Still, nobody saw that ending coming, right?
One of the real treats of Life is that even though you can reduce the movie to its influences, it still manages to be mostly unpredictable. That's especially true of its semi-insane ending.
With nearly everybody in the crew decimated, Ferguson and Gyllenhaal's characters concoct a scheme involving the ship's escape pods to ensure Calvin won't reach Earth. Ferguson goes one way, hoping to escape to the planet's surface, while Gyllenhaal supposedly sacrifices himself by trapping Calvin in the pod while rocketing away to deep space and certain death.
Except… not. The escape pod thrusters send Ferguson to die alone in outer space while Calvin ends up consuming Gyllenhaal as their pod splashes down in the middle of the ocean on Earth. Cut to black, hopefully leaving the audience speechless. It was always meant to be that way.
"It's shocking how little the script changed from first draft to completed movie," Reese said. "It's probably the least amount of changes out of any script we've ever done." He applauded Columbia Pictures' willingness to be supportive about the Rory character's early death, and the downbeat ending that assumes all life on Earth is doomed.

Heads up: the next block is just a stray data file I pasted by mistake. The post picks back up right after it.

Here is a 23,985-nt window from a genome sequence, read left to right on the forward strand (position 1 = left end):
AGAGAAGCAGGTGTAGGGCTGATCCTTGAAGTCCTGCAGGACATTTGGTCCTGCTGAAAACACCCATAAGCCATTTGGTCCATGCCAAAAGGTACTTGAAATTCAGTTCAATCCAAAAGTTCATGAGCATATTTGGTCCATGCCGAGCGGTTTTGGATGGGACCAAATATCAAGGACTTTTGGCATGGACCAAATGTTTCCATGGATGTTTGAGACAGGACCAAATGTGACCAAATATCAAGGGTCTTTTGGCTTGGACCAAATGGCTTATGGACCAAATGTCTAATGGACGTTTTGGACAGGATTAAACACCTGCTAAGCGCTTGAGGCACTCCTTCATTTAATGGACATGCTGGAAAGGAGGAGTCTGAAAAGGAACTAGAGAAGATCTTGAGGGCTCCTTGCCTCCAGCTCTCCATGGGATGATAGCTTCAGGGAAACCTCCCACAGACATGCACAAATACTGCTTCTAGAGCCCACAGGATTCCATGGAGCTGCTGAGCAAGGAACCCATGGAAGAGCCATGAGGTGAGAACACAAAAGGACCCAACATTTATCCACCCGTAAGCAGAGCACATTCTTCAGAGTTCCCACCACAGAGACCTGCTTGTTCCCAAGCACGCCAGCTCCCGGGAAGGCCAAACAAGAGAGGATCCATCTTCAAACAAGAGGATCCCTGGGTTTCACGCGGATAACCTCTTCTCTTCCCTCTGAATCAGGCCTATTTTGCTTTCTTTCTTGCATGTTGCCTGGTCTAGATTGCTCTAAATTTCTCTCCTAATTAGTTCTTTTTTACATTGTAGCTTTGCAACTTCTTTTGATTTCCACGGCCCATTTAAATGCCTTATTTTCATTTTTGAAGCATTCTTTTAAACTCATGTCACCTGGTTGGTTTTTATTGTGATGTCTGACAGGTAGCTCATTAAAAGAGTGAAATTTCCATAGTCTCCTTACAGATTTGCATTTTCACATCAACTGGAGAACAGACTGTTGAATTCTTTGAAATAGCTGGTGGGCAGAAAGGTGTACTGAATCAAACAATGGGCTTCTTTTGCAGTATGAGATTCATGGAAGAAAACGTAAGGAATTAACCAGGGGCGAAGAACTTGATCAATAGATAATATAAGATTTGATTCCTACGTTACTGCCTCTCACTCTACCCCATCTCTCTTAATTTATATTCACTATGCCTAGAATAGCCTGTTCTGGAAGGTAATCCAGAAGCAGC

"There's always this idea that movies have to have happy endings, but to us it was less bleak than it was interesting," Wernick said, while Reese continued: "An ending doesn't have to be happy to be satisfying. As long as it's a satisfying ending that logically makes sense within the confines of the story then it should work. For life to flourish, other life had to be destroyed. That's the cruel paradox we really wanted to end on."
But that isn't necessarily the end. Reese and Wernick confirmed the ending was meant to set up a possible sequel.